Egypt Set to Adopt World Standard for Ergot in Wheat Imports

  • Cabinet supports accepting shipments containing 0.05% ergot
  • Decree that quarantine office follows rule expected Wednesday

Egypt, which rejected several wheat cargoes this year for fungus contamination, is set to instruct officials to follow international standards that permit a small amount of the fungus known as ergot in imports.

The Cabinet on Tuesday backed allowing shipments containing 0.05 percent ergot and Agriculture Ministry spokesman Eid Hawash said an official decree ordering the quarantine office to accept that level may be issued Wednesday. A United Nations Food & Agriculture Organization report for Egypt showed that much ergot doesn’t affect health or crops, according to the Supply Ministry.

The clarification is important because Egypt, the world’s top wheat buyer, has been hamstrung this year by a debate over whether to allow cargoes containing a tiny amount of the naturally occurring fungus. Earlier this year, the country turned away vessels of Canadian and Polish wheat because of traces of ergot, which can be toxic to humans in high amounts.

“We’re awaiting a written decree from the Cabinet that stipulates changing the standards to 0.05 percent,” Hawash said by phone today. “We’re expecting it to arrive anytime. Once it’s issued, then it’s over, the issue is over.”

Conflicting Rules

The confusion started earlier this year when different parts of the government gave opposing statements on their standards for wheat quality. Quarantine officials, who are part of the Agriculture Ministry, said they had a zero-tolerance policy for ergot. The Supply Ministry, which runs Egypt’s international wheat tenders, has allowed 0.05 percent of the fungus since 2010.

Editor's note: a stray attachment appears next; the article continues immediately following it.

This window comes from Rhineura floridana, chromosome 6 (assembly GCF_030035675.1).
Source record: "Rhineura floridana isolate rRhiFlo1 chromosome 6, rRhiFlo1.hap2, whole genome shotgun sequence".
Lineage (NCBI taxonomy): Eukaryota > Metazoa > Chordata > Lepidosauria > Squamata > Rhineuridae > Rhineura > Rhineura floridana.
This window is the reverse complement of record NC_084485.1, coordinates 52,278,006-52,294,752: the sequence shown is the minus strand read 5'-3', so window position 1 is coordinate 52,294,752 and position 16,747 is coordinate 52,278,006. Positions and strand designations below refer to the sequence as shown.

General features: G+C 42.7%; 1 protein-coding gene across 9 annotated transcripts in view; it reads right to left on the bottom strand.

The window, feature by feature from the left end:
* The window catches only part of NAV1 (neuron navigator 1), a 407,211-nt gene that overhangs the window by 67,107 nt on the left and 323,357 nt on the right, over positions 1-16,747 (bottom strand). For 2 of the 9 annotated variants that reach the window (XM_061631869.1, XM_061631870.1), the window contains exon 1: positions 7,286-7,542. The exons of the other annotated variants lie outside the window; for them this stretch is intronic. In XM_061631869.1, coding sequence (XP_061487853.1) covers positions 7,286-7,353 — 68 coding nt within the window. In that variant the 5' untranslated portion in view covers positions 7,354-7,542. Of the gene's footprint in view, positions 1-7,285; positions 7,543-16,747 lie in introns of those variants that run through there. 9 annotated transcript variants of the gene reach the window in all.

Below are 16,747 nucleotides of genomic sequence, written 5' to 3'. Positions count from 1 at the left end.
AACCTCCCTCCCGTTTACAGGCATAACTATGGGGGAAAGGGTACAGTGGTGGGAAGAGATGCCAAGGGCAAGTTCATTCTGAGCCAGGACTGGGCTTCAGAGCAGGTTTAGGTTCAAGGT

The rejection of cargoes and confusion over what’s allowed led many traders to withdraw their offers or charge higher prices for wheat. The country buys massive amounts of grain every year to provide subsidized bread for citizens.

“Bread in general is a very important aspect of daily life in North Africa, so it’s not unusual for the political pressure to come from the highest levels,” Amy Reynolds, a senior economist at the International Grains Council in London, said Tuesday. She said uncertainty would persist until Egypt clarifies what it will accept.

Ministers of supply, agriculture, trade and health yesterday met with Prime Minister Sherif Ismail to discuss the wheat policy. He has asked the agriculture and health ministries to work on a joint study detailing scientific evidence that backs up allowing grain with 0.05 percent ergot, according to a statement.

While purchases slowed earlier this year during the standoff with traders, they picked up before the start of Egypt’s domestic harvest in April. Purchases from local farmers this season reached 5 million metric tons, more than the government’s original target of 4 million tons. Buying may accelerate again after the new international marketing year starts July 1.

Before it's here, it's on the Bloomberg Terminal.
LEARN MORE